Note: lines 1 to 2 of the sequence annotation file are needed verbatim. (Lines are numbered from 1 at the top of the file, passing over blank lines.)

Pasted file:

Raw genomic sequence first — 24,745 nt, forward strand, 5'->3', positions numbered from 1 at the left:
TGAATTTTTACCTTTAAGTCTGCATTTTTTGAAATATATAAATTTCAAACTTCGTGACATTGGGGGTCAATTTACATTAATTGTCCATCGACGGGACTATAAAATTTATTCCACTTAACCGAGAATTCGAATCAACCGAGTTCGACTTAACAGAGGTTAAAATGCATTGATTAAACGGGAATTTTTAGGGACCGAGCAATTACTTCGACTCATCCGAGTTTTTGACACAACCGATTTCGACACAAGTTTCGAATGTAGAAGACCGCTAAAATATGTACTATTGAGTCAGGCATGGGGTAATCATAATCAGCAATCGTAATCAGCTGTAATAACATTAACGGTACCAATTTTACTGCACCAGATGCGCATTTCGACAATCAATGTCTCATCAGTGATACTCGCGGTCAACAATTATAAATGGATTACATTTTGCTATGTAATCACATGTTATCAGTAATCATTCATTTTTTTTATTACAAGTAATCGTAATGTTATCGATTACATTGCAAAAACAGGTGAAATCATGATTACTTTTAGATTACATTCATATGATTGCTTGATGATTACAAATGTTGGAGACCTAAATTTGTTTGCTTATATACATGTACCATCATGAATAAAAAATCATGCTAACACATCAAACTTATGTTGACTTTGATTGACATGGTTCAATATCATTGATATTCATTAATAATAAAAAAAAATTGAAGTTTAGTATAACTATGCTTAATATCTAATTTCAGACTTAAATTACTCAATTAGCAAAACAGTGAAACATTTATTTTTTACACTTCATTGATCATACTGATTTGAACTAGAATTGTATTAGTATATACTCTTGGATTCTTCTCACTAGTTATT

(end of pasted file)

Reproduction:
Raw genomic sequence first — 24,745 nt, forward strand, 5'->3', positions numbered from 1 at the left:
TGAATTTTTACCTTTAAGTCTGCATTTTTTGAAATATATAAATTTCAAACTTCGTGACATTGGGGGTCAATTTACATTAATTGTCCATCGACGGGACTATAAAATTTATTCCACTTAACCGAGAATTCGAATCAACCGAGTTCGACTTAACAGAGGTTAAAATGCATTGATTAAACGGGAATTTTTAGGGACCGAGCAATTACTTCGACTCATCCGAGTTTTTGACACAACCGATTTCGACACAAGTTTCGAATGTAGAAGACCGCTAAAATATGTACTATTGAGTCAGGCATGGGGTAATCATAATCAGCAATCGTAATCAGCTGTAATAACATTAACGGTACCAATTTTACTGCACCAGATGCGCATTTCGACAATCAATGTCTCATCAGTGATACTCGCGGTCAACAATTATAAATGGATTACATTTTGCTATGTAATCACATGTTATCAGTAATCATTCATTTTTTTTATTACAAGTAATCGTAATGTTATCGATTACATTGCAAAAACAGGTGAAATCATGATTACTTTTAGATTACATTCATATGATTGCTTGATGATTACAAATGTTGGAGACCTAAATTTGTTTGCTTATATACATGTACCATCATGAATAAAAAATCATGCTAACACATCAAACTTATGTTGACTTTGATTGACATGGTTCAATATCATTGATATTCATTAATAATAAAAAAAAATTGAAGTTTAGTATAACTATGCTTAATATCTAATTTCAGACTTAAATTACTCAATTAGCAAAACAGTGAAACATTTATTTTTTACACTTCATTGATCATACTGATTTGAACTAGAATTGTATTAGTATATACTCTTGGATTCTTCTCACTAGTTATT